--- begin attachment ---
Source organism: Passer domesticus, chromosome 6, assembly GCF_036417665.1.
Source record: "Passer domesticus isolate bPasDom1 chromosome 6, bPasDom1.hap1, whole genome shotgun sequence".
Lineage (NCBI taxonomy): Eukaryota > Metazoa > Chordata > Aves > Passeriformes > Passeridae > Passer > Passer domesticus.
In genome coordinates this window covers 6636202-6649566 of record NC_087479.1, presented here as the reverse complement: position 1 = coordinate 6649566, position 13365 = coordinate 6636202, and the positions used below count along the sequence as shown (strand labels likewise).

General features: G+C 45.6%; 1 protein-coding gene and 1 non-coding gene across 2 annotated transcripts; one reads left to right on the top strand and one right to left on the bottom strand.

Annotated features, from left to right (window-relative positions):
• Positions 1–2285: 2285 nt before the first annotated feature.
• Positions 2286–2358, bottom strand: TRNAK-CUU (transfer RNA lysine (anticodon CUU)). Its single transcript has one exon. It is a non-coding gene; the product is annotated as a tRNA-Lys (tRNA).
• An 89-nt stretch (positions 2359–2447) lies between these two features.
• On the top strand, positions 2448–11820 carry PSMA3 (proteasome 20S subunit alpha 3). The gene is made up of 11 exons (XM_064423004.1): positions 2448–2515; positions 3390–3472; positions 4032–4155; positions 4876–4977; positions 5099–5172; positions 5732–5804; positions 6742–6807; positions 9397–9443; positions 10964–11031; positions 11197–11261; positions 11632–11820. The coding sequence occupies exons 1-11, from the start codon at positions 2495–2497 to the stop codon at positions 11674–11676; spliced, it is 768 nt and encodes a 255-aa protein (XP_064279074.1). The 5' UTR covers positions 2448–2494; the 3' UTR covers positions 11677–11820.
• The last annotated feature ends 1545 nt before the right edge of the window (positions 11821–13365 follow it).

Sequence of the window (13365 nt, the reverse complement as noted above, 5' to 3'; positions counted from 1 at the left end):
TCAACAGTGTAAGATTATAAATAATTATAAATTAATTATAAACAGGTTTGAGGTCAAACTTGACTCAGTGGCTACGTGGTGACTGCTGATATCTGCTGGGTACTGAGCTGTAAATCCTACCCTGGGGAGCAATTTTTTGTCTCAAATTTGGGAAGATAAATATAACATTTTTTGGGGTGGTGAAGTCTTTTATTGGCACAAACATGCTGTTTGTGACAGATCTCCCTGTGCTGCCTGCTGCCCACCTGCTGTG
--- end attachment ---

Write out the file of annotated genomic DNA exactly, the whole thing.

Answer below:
Source organism: Passer domesticus, chromosome 6, assembly GCF_036417665.1.
Source record: "Passer domesticus isolate bPasDom1 chromosome 6, bPasDom1.hap1, whole genome shotgun sequence".
Lineage (NCBI taxonomy): Eukaryota > Metazoa > Chordata > Aves > Passeriformes > Passeridae > Passer > Passer domesticus.
In genome coordinates this window covers 6636202-6649566 of record NC_087479.1, presented here as the reverse complement: position 1 = coordinate 6649566, position 13365 = coordinate 6636202, and the positions used below count along the sequence as shown (strand labels likewise).

General features: G+C 45.6%; 1 protein-coding gene and 1 non-coding gene across 2 annotated transcripts; one reads left to right on the top strand and one right to left on the bottom strand.

Annotated features, from left to right (window-relative positions):
• Positions 1–2285: 2285 nt before the first annotated feature.
• Positions 2286–2358, bottom strand: TRNAK-CUU (transfer RNA lysine (anticodon CUU)). Its single transcript has one exon. It is a non-coding gene; the product is annotated as a tRNA-Lys (tRNA).
• An 89-nt stretch (positions 2359–2447) lies between these two features.
• On the top strand, positions 2448–11820 carry PSMA3 (proteasome 20S subunit alpha 3). The gene is made up of 11 exons (XM_064423004.1): positions 2448–2515; positions 3390–3472; positions 4032–4155; positions 4876–4977; positions 5099–5172; positions 5732–5804; positions 6742–6807; positions 9397–9443; positions 10964–11031; positions 11197–11261; positions 11632–11820. The coding sequence occupies exons 1-11, from the start codon at positions 2495–2497 to the stop codon at positions 11674–11676; spliced, it is 768 nt and encodes a 255-aa protein (XP_064279074.1). The 5' UTR covers positions 2448–2494; the 3' UTR covers positions 11677–11820.
• The last annotated feature ends 1545 nt before the right edge of the window (positions 11821–13365 follow it).

Sequence of the window (13365 nt, the reverse complement as noted above, 5' to 3'; positions counted from 1 at the left end):
TCAACAGTGTAAGATTATAAATAATTATAAATTAATTATAAACAGGTTTGAGGTCAAACTTGACTCAGTGGCTACGTGGTGACTGCTGATATCTGCTGGGTACTGAGCTGTAAATCCTACCCTGGGGAGCAATTTTTTGTCTCAAATTTGGGAAGATAAATATAACATTTTTTGGGGTGGTGAAGTCTTTTATTGGCACAAACATGCTGTTTGTGACAGATCTCCCTGTGCTGCCTGCTGCCCACCTGCTGTG